A Comparative and Critical Study of Power Features in Senegalese Female Politicians’ Discourse
Amina Gaye, PhD

Social expectations about how a man and a woman should talk have led to many sexist stereotypes about gender différences in communication. A review of the literature on gender and politics reveals that women, unlike men, have always been associated with many discriminatory stereo types influencing their social recognition. Some writers like Thorne and Henley (1975) or Dale Spender (1980) analyze the role of gender in politics through the theory of ‘dominance,’ while others like Maltz and Borker (1982) or Tannen (1990) see it in terms of ‘difference.’ Such gender stereotypes based on power have created a difficulty for women to establish credibility in traditionally male-dominated fields like politics where men are naturally perceived as the ones who should be the leaders. This research study aims to analyze the code behavior in communication of two Senegalese female political figures. Its purpose is to verify how features related to power can be differently or similarly reflected in female political figures’ discourse. In other words, contrarily to what many stereotypes advance, how is power enacted in women’s political discourse? Using a discourse analysis approach, some extracts of their speeches were selected to analyze and examine instances of gendered language features related to power.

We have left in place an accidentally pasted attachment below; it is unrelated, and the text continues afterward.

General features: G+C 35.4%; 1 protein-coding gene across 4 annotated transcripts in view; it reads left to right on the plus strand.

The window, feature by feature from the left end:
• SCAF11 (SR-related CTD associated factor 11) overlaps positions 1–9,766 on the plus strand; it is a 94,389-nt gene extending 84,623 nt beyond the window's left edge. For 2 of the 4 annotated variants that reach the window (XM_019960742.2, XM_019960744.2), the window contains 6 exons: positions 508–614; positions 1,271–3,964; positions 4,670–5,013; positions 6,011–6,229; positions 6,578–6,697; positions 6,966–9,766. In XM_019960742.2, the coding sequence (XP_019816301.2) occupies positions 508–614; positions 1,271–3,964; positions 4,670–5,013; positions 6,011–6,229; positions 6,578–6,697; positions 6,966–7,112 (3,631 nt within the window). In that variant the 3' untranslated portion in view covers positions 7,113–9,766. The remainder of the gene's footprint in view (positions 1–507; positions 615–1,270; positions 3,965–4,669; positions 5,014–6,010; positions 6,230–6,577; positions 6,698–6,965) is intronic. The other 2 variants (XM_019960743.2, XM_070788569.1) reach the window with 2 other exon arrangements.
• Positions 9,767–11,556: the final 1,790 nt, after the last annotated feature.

Full Text: PDF      DOI: 10.15640/ijgws.v4n2a4